Good Will Hunting (1997) [Review]

Good Will Hunting (directed by Gus Van Sant) is a refreshing and perplexing film about a young math prodigy who is struggling with a troublesome past and creating a better life for himself. While at first, 21 year old Will Hunting (played graciously by Matt Damon), seems content with essentially wasting his life away in the downtown suburbs of Boston, the further the film goes, the more it become apparent that he wants more from life than the drinking and fighting, the janitor work and loneliness that his life had become.

It is difficult to find fault in this film, and I can’t believe I hadn’t seen it sooner. Written by Matt Damon and Ben Affleck, the screenplay has layers and layers of complex ideas and excellently written dialogue. The film eased its way from one moment to the next without any jarring interruptions to the story and the progression of characters was realistic and plausible. The dynamics between the characters and their own selfish manners and obscurities shines through Damon and Affleck’s carefully constructed characters –  ensuring that each of their characters were equally diverse and that their similarities only showed through development of relationships and actions.

The film also has a very ‘show don’t tell’ aspect to it. Never are we given the obvious by someone saying exactly what is going on. In the beginning of the film, we know that Will Hunting has had a tough life, but it isn’t until a blow up fight with Skylar (Minnie Driver) that it is revealed why he acts and looks the way he does. The same goes for Sean Maguire (Robin Williams), the fate of his wife, his connections with Professor Gerald Lambeau (Stellan Skarsgård), and his life experiences are only revealed through eventual development of relationship between himself and Will.

Damon’s character, the main character of the film, was everything that the film needed. In what begins as a troubled 21 year old who drinks with his friends often and gets into brawls, opens up and shows empathy towards other people. Right from the beginning we can see that Damon had an indescribable talent and intellect that could not be understood. His upbringing made it hard for him to feel a connection to anyone so as soon as Will started to see some stability come into his life, it was in his character to push it away and build his walls back up. A perfect example comes from his relationship with Skylar. Undoubtedly in love, Will becomes defensive when his individuality and norm is challenged, causing him to push Skylar away when she is most vulnerable. Of course though, Will realises that what he has done has not made him happy, yet in his nature he feels it necessary to do so. I feel his character is extremely relatable to many young people and it heeds the realistic issues that young adults face quite often.

Williams’ played Sean, the court order psychiatrist that had become Will’s saving grace. Williams’ performance was stand out; the connection to his character was so incredible and had the believability and empathy that comes with a role so diverse. William’s emotional strength throughout the film and his belief in soulmates is a refreshing take on modern romance films. Without the film holding romantic focus, his character brings enough romance and hope for the future to gain the attention of a wide audience. His connection with Will is unquestionably the most vital relationship in the whole film and we see the vulnerability of the two characters when they become most connection when Sean insists that Will’s troubled upbringing was not his fault.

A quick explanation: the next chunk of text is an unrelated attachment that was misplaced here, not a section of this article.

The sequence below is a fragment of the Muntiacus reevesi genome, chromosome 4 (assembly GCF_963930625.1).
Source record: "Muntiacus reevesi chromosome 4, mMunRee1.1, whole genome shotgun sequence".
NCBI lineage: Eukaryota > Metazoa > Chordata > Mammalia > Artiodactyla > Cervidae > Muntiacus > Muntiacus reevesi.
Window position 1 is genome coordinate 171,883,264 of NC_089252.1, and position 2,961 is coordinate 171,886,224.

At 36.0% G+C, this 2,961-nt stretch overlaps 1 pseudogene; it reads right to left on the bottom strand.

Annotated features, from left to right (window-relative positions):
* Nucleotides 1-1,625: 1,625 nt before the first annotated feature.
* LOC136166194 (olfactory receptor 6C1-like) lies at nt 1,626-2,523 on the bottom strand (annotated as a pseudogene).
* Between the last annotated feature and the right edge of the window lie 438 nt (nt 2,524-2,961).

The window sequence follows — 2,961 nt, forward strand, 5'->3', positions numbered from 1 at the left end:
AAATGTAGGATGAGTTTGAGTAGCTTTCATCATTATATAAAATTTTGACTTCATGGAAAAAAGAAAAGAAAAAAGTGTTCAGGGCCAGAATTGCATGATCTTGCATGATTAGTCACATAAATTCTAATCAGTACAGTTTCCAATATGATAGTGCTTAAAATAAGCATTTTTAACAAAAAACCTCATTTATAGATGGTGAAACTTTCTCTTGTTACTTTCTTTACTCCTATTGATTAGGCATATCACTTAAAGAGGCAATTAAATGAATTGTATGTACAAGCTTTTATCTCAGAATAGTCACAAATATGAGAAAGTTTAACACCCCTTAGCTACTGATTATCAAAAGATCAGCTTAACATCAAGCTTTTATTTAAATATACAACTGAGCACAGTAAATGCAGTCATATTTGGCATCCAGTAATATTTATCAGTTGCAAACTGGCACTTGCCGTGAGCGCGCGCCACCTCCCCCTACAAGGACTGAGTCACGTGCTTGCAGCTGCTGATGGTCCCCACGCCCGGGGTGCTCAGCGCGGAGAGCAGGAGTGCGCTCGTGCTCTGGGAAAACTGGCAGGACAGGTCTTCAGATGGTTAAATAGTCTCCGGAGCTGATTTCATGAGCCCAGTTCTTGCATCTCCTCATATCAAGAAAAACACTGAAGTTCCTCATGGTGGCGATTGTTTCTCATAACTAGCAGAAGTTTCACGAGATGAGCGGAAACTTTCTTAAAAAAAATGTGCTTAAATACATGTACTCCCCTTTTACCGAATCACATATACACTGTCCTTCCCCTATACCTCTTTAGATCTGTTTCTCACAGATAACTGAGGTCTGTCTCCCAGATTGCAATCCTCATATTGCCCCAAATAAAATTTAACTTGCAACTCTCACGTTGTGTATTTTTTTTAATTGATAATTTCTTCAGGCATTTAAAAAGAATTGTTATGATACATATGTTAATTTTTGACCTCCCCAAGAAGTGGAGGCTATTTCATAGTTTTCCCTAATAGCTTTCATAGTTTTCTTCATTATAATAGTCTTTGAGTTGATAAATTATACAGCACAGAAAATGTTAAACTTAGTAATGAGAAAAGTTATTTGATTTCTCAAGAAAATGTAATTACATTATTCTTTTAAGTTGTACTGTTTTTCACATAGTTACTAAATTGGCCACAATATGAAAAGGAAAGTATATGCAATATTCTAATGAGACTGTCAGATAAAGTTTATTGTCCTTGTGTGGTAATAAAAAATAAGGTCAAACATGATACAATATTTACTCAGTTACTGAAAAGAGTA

I’ll also touch on Skylar, Will’s love interest, and Chuckie, Will’s best friend. On the one hand, you have Skylar who is inherently wealthy and attends a highly regarded college, quite unlike Will. There relationship sparks when Will impresses Skylar in a bar with his high level of intellect and despite their differences, they fall in love. The two go through their relationship in blissful ignorance; Will not telling Skylar his past and Skylar in full belief that Will would follow her on her ventures and make more of his life, without knowing the underlying emotional issues and damaged psyche that Will withholds.


On the other hand, Will’s best friend has always been there for Will and supported his decisions. However, when push comes to shove, Chuckie believes that Will has far too much potential to live out his life in Boston, and that it’d be ridiculous for Will to waste his life away in a town that holds nothing for him. He is a very generous and caring friend, however he too does not understand the complexities of Will. A pivotal moment in their relationship is when they’re both working on a construction site and Chuckie reveals his hope for Will to leave in such an abrupt way that he would be glad to go to Will’s house to find that he has disappeared without letting him know.

I believe that this film is one of the greatest films to depict heartbreak and the processes of soul searching. This is a film that engages the audience and allows them to get to know the characters as they are getting to know each other. There are minimal interruptions in the film and the story flows in such a comfortable and inspiring pace. I think that Affleck and Damon, along with director Gus Van Sant, did an outstanding job on this film.

Do I think you should watch it? Yes. A thousand times yes. The more I think about this film the more it amazes me. If you have seen it, tell me your thoughts!!

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